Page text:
The principal case for continuing these loans depends on a number of factors, not all of which have been brought out in the debate. The first is the soaring cost of new ships to owners, coupled with the low return which, unfortunately, shipping is bringing at present, making it difficult for owners to provide fully for these greatly increased costs of replacements. Then there is the all-important need which has been stressed a good deal today, to match our competitors abroad. For a long time, the industry was able to stand on its own feet despite all the subsidies abroad of one kind and another, but foreign subsidies had an impact which it could hardly be expected to bear. It is an industry fully exposed to world competition. This must never be forgotten—a point very well brought out by my hon. Friend the Member for Glasgow, Cathcart (Mr. Edward M. Taylor). It should be our objective to have British-built ships for the British flag. This is an aim which will appeal not only to hon. Members particularly interested in shipbuilding but to others as well.

There is a case against continuing an artificial rate of interest. That case was made by my hon. Friend the Member for Horsham (Mr. Hordern), and there are others who think like him. They do not approve of an artificial rate, of two different rates of interest, and they also regard it as inflationary that the money should be found in that way. In the present state of the order book, if the advantageous rate for home owners were cut off, a lot of the slack, I am sure, would be taken up by more orders from abroad, but I have always taken the view that, in the long run, it pays us hand over fist to build our own ships.

Special considerations apply to the shipbuilding industry. The world reputation which has been built up by British-built ships is a great asset; it has taken 100 years and more to establish it, and it is still something which is understood all over the world. There may be those in the Board of Trade and elsewhere who say that the shipbuilding industry's conversion factor is not as good as that of some other industries, but the new industries will take a long time to build up the sort of reputation which has been achieved by great shipbuilding areas like the Clyde and the North-East for British shipping, a reputation which has been, is and will be for a long time respected throughout the world.

There is another special factor in the very concentration of the industry on certain rivers, where it plays such an important part in the national economy. In my view, that factor alone justifies special treatment for the industry.

Inevitably today, the question of the QE2 has been in our minds and there have been many references to it. I still believe that she is a magnificent ship. She is a prestige ship, but she is a commercial venture as well, a valid commercial venture. But it is particularly unfortunate when there is criticism of something of a prestige ship. I am very sorry that some of the things that have been said and written about this setback—for setback it is—have been a little exaggerated. She is not a typical ship in any sense. It is wrong to attach to the industry as a whole any blame there may have been.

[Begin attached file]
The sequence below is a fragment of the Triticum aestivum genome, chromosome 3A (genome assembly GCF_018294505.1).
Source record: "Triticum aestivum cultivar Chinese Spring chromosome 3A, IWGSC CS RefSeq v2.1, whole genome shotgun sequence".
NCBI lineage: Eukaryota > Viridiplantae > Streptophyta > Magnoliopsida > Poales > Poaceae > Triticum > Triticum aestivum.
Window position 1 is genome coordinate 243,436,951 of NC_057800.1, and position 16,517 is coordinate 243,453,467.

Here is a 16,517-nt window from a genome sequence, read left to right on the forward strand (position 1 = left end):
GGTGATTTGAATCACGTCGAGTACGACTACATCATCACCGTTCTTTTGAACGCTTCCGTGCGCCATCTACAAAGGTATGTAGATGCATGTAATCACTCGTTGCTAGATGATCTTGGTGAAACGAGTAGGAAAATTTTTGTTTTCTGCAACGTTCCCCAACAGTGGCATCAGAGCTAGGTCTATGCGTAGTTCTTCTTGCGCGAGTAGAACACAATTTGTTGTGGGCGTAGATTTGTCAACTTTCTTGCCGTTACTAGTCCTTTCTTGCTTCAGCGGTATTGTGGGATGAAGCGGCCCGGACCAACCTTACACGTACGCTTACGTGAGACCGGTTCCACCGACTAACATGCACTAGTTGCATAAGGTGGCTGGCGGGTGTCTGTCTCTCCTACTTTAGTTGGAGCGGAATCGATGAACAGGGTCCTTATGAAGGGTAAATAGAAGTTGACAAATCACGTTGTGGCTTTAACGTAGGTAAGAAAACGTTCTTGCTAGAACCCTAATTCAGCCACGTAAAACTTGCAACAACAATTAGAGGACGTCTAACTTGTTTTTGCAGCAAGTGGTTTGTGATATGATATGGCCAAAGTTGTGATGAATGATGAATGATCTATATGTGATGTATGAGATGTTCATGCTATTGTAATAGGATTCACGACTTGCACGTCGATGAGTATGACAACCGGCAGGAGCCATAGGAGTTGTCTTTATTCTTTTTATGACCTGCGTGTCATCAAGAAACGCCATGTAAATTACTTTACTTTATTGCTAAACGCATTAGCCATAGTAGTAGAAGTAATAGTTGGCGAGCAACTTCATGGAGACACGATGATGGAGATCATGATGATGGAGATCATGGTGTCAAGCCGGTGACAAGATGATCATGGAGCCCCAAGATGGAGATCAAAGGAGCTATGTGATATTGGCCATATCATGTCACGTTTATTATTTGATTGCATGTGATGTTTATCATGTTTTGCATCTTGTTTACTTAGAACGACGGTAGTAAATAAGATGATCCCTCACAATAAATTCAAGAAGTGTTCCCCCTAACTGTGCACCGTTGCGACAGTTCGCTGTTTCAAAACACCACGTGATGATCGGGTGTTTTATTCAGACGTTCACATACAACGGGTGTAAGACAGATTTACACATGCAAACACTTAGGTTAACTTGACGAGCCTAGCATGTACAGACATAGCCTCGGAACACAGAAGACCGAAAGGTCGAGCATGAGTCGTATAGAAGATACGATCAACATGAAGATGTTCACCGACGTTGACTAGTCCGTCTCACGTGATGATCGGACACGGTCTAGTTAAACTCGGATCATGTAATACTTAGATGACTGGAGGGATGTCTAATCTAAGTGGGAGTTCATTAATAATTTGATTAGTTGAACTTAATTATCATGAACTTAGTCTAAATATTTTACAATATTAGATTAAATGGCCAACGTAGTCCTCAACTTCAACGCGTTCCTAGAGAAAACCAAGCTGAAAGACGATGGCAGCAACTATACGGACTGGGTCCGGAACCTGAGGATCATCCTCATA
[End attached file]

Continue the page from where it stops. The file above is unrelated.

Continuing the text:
There have been two subjects of criticism—the general delay and the turbines. The delay has not really been all that great, and it is not altogether surprising, because she is a unique ship, technically very advanced. In particular, there is the factor of the enormous use of aluminium in the superstructure, amounting, I think, to 1,200 tons, which presented all kinds of problems. As far as I know they have been successfully overcome. At the other end of the scale, there is the question of the internal decoration. Those of us who saw those designs at the Design Centre will have felt that it was a tremendous fillip to other industries from which advantage can be derived.

There was a rush to get the ship ready in time. Many temporary workers had to be taken on, and there was the worry of lack of following orders. But anyone who was fortunate enough to attend the launch will have no doubt of the pride that the Clyde and Scotland took in the ship and their desire to do the best for her. If a few people have let the side down, that should not be over-emphasised.

The very fine achievements in other yards have rightly been pointed out. There was an article in The Times of 20th January, and the right hon. Member for Sunderland, North (Mr. Willey) spoke about the record of Bartram and Doxford for ships delivered on time or before Therefore, it would be wrong to place too much emphasis on the late delivery of a very special ship of this kind, the last of a generation.

What really worries all of us is the question of the machinery. When we think that steam turbines were invented and given to the world by Sir Charles Parsons, whose name remains in Pametrada, it is unfortunate that this should have happened. But we must remember that a German ship, the "Hamburg", has been delayed for three weeks in launching because of turbine trouble, and the Central Electricity Generating Board has had a great deal of trouble with its turbines. There is the question whether, since the closing of Pametrada, it was possible to test the turbines in the way they could have been tested while Pametrada was still going strong. I hope that the Parliamentary Secretary can say something about that. Turbine trouble occurs quite frequently, though I can understand that it is particularly disquieting for the public that it should have happened in the case of the QE2. We all share the hope that the trouble will be rectified fairly soon. If it went on too long it would cause a good deal of public disquiet.